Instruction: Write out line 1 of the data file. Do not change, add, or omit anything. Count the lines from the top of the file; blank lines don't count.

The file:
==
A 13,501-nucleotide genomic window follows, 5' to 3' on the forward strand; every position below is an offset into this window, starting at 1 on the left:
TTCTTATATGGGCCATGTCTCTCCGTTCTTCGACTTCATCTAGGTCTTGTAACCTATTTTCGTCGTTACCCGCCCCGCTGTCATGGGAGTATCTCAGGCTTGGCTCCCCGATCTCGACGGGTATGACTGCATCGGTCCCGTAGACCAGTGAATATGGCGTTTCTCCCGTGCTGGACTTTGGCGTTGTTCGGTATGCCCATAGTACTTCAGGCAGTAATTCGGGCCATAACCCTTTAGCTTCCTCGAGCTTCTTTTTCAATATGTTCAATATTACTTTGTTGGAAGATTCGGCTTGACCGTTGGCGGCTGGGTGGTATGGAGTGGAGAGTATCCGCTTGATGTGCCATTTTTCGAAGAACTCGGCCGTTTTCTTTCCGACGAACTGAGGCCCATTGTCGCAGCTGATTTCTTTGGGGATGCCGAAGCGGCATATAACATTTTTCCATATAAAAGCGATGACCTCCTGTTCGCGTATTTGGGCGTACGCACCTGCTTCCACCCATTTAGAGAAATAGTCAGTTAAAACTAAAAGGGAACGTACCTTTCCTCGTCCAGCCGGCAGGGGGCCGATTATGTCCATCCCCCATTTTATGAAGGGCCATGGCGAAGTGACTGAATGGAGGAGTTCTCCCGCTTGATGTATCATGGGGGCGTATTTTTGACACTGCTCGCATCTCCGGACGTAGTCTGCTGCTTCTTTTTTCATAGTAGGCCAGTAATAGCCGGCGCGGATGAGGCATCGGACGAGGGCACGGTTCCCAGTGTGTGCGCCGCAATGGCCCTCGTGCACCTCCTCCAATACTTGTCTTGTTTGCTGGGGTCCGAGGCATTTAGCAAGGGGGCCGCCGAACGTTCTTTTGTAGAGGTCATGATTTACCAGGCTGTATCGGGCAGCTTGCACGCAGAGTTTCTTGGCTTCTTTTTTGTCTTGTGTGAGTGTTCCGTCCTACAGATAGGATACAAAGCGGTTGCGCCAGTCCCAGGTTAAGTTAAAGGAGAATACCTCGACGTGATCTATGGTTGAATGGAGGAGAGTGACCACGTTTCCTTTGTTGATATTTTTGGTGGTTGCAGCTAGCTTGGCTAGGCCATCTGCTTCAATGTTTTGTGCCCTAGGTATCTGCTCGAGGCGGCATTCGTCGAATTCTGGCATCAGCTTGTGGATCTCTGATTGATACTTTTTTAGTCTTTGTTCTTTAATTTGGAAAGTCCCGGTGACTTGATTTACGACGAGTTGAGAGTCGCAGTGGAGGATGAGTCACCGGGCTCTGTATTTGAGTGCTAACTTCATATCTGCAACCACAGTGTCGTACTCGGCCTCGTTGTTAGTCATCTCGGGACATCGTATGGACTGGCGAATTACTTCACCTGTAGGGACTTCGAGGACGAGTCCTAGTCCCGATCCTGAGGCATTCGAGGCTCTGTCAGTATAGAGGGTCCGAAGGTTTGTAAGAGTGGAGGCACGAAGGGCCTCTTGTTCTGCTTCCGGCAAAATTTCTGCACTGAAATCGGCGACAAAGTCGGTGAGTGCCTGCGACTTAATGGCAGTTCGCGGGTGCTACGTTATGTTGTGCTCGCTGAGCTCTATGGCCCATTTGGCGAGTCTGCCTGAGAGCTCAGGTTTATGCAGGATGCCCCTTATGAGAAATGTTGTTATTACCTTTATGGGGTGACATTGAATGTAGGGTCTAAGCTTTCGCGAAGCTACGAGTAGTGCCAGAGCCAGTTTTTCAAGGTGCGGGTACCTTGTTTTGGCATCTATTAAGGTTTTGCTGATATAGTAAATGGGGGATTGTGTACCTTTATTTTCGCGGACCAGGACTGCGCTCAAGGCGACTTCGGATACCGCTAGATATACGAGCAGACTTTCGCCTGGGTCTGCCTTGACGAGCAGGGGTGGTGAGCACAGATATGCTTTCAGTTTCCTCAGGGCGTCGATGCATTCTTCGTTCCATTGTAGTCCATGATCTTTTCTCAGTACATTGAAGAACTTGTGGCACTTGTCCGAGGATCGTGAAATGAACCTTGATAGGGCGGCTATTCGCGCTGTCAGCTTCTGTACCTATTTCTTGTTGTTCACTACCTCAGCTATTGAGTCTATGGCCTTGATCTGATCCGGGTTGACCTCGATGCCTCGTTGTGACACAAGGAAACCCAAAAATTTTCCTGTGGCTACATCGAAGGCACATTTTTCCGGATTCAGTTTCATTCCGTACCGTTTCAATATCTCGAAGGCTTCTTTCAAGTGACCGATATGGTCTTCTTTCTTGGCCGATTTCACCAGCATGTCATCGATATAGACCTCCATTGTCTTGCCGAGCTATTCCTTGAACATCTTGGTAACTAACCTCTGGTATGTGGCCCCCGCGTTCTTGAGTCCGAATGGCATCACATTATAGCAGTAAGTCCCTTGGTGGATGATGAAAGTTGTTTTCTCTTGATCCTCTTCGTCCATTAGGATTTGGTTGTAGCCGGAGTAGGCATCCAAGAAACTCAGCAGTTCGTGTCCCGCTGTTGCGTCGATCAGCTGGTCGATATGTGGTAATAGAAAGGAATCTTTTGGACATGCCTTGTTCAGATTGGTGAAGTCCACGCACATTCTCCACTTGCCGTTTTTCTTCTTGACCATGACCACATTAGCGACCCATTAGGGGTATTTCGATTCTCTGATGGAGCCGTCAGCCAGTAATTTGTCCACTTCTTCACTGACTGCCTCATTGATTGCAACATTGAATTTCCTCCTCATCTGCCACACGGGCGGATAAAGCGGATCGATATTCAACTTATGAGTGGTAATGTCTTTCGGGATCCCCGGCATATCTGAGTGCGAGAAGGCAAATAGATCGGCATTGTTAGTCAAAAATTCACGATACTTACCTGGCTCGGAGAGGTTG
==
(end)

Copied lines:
A 13,501-nucleotide genomic window follows, 5' to 3' on the forward strand; every position below is an offset into this window, starting at 1 on the left: